Skip to comments.NYT Touts White House Artworks, Misses Obvious Copy, Apparent Fraud (Freeper Breaks the Story)
Posted on 10/08/2009 12:05:05 PM PDT by Atlas Sneezed
Yesterday, the NYT ran a story about the White House acquiring art. It included a slide show of a dozen artworks.
This Freeper took a look and found one abstract work he admired:
"Watusi (Hard Edge)," by Alma Thomas, a longtime Washington resident who is an African-American painter. Photo: Gift of Vincent Melzac/Hirshhorn Museum and Sculpture Garden.
As I admired it, I thought it reminiscent, even derivative of a favorite artwork of mine by Matisse. I recall seeing that one decades ago at the Tate Gallery in London. A giant collage (about ten feet tall) from late in Matisse's life, when his eyesight was failing:
The Snail (L'escargot), by Henri Matisse, Nice-Cimiez, Hotel Regina, [summer 1952-early] 1953, Gouache on paper, cut and pasted, on white paper, 9'4 3/4" x 9' 5" (287 x 288 cm) collection Tate Gallery, London.
I had planned to post them for comparison, and to share my admiration for both. But when I saw them side-by-side, the similarity clarified. I realized that the new one was EXACTLY the same composition as the Matisse, rotated 90 degrees.
Is this fraud? If the new piece has been titled "Homage to Collage" or "Matisse in Blue", I would think the artist wasn't trying to hide the copying. But I wonder whether anyone realized that the artist copied almost every aspect of a famous work to sell her artwork. Perhaps everyone involved knew that this is a re-colored reprint. If not, it seems to be an embarrassment for the "sophisticates" who failed to spot a copy hiding in plain sight.
As too many people say about abstract expressionist art: "Even I could have done THAT!"
Yes, I can provide you with some examples; Picasso is actually considered one of the first appropriation artists, although candidly the ‘appropriation art’ of artists like Sherri Levine is much beyond what he ever did.
Here are a couple of quotes I think you’ll find of interest. The first is about Picasso, and the second is by Picasso himself, both are from the same source:
“Picasso was criticised for his interpretation or appropriation of other artists’ work. Today this art practice is widely accepted.”
‘What is an artist, basically? He’s a collector who wants to establish a collection of his own, making the pictures himself that he likes by other people. That’s how I begin, and then it turns into something else.’
Here’s another quote from Wikipedia:
“During 1957 Pablo Picasso painted 58 recreations of Las Meninas.” (Las Meninas is a painting originally by Diego Velázquez)
Picasso is actually known for recreating numerous paintings by other “Old Masters,” including Cezanne and Manet. Unfortunately, it is difficult to find images on the web; presumably this is because their current owners are less flexible on copyright law than he was :)
Also, I apologize for overreacting in my last post; I haven’t given you enough credit and I took this too personally. I do understand where you’re coming from, and I realize we are coming from vastly opposing viewpoints.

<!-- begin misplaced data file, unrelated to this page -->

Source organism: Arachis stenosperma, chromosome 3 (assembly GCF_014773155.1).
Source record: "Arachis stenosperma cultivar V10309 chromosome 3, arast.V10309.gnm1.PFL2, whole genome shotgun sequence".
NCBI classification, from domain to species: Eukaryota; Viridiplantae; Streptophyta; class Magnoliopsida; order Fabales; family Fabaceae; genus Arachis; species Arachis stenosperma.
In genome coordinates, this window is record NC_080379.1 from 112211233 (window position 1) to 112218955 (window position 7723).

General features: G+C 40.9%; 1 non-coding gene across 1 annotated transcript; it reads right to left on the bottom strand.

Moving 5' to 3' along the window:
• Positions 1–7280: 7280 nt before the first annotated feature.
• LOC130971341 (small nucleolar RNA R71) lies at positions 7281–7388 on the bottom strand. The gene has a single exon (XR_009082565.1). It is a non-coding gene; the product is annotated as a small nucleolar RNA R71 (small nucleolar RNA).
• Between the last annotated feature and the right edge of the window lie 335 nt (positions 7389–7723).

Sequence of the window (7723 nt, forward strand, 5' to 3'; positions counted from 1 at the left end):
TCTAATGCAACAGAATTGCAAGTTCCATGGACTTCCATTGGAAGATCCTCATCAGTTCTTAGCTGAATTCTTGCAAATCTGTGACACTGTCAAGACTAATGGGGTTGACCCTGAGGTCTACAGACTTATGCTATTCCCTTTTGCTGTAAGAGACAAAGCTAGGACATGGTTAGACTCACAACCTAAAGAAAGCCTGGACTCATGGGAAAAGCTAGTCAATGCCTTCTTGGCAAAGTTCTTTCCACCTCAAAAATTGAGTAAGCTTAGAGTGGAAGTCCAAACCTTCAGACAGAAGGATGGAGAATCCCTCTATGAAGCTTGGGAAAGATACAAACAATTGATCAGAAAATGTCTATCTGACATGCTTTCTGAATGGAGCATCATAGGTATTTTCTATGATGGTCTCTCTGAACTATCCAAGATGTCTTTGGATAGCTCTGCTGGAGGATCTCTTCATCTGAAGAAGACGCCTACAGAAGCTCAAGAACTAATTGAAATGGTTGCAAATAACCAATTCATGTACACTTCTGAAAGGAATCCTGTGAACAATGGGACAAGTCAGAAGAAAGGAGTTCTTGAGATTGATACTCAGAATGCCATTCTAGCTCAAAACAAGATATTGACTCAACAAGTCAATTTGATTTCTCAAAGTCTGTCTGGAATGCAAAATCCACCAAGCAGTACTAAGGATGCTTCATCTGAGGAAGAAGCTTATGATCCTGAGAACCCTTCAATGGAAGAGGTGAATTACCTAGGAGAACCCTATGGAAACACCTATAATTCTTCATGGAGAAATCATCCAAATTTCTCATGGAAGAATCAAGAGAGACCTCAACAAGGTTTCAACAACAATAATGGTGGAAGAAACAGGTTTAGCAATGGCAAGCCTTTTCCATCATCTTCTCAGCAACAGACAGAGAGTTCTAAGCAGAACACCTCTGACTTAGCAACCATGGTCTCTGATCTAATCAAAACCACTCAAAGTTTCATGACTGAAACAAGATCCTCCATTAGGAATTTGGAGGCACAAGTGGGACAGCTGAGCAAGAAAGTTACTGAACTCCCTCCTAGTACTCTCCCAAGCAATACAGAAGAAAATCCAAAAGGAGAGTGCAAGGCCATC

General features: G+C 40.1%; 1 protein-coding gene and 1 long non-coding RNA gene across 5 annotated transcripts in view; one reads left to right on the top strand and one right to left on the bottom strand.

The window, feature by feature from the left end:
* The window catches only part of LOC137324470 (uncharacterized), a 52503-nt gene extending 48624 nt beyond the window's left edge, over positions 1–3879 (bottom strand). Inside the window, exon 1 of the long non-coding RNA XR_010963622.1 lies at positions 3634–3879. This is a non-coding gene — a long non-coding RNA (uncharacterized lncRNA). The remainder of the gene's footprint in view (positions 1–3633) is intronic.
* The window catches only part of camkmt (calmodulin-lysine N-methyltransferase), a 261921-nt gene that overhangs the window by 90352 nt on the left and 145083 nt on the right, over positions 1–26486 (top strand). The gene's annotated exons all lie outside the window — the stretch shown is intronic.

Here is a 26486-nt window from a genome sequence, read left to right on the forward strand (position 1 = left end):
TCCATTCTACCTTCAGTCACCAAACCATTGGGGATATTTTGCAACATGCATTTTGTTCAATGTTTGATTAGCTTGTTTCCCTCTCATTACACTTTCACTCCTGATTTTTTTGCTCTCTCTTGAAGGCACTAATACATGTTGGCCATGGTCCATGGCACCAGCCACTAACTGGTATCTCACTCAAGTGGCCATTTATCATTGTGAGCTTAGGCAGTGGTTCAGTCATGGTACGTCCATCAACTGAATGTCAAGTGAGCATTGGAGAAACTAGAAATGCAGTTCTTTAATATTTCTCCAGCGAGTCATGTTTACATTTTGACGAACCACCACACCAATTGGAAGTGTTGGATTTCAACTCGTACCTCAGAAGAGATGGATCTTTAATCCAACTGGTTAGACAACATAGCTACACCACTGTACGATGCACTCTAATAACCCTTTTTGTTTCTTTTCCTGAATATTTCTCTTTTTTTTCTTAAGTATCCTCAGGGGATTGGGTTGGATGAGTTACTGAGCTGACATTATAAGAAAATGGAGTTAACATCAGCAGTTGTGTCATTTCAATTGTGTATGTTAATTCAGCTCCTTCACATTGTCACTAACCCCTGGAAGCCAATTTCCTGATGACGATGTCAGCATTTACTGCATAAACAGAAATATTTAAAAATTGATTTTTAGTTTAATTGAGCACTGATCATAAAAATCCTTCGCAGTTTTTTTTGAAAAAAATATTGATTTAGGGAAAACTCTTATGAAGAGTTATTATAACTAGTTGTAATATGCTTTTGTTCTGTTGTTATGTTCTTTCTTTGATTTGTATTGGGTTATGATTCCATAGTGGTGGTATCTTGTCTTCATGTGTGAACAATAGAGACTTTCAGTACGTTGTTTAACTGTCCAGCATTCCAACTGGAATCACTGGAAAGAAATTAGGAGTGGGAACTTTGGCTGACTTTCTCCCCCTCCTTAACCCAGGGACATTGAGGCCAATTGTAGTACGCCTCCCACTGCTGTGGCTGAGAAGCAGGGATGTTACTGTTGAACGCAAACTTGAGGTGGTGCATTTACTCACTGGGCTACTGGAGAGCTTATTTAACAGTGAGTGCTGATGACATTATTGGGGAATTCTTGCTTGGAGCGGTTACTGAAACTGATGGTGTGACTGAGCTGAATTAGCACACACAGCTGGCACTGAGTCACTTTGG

Looks like someone kidnapped the Dutch Boy and this is the ransom note.
To my knowledge - a study or copy of another artist's painting is not renamed & it is explained right on the copy of the painting - not explained somewhere else. One should not have to search around to identify it as a copy.
The proper signature would read: By Alma Thomas after The Snail (L'escargot), by Henri Matisse
There are twelve ‘shapes’ inside the border of the Matisse, only eleven in the rip-off.
Oops! I am mistaken! After downloading both pictures and comparing them side-by-side, the NEA version is an obvious effort to try and use the Matisse as a pattern for a ripoff.
Looks to me like some used childrens colored construction paper to snip out shapes like Matisse’s and place them on a background then photographed and fabricated this piece of ‘art’, then perhaps used the cut outs to fill in paint for an ‘originial’.
If I thought the Matisse was worth copying and hanging on my wall, that’s the process I’d use to make a precise copy with paint.
A copy of the original does not have to be an exact duplicate of the original artist's work.
It should, however not be renamed & signed by the copying artist - which would imply that it is the copy artist's original work.
If it is properly signed by the copy artist, identifying the original artist - there is nothing wrong with doing that.
I agree. I have a cousin who does fabulous copies of great master works. She never tries to claim she owns the originals though she signs all her works as far as I know. She is very talented at even matching the colors. IIRC, she frames her paintings and places a photo of the original on the back, with short explanation. Her work is so precise, I asked her first time I saw them if she used paint by numbers canvases. She was not amused.
That's a great way to study & learn from the masters. Some museums let the artists bring their easels in order to paint from the originals.
I believe the purpose of the identifying signature on the copy makes sure that the painting stays identified in the case that it would be unframed, etc.
Exactly. The question here is when it was clear in the art community that this was a rotated Matisse. From
By explicitly crediting Yanari, she makes clear that the relation between the paintings was not widely known by the time. And this was 34 years after the painting was made. So yes, it was probably known "for decades" that Watusi was inspired by Matisse but the fact that it was actually a copy was not. That only came out in the open in 1998.
Does that make it a fraudulent copy? We have to be careful here, but it definitely does not look good.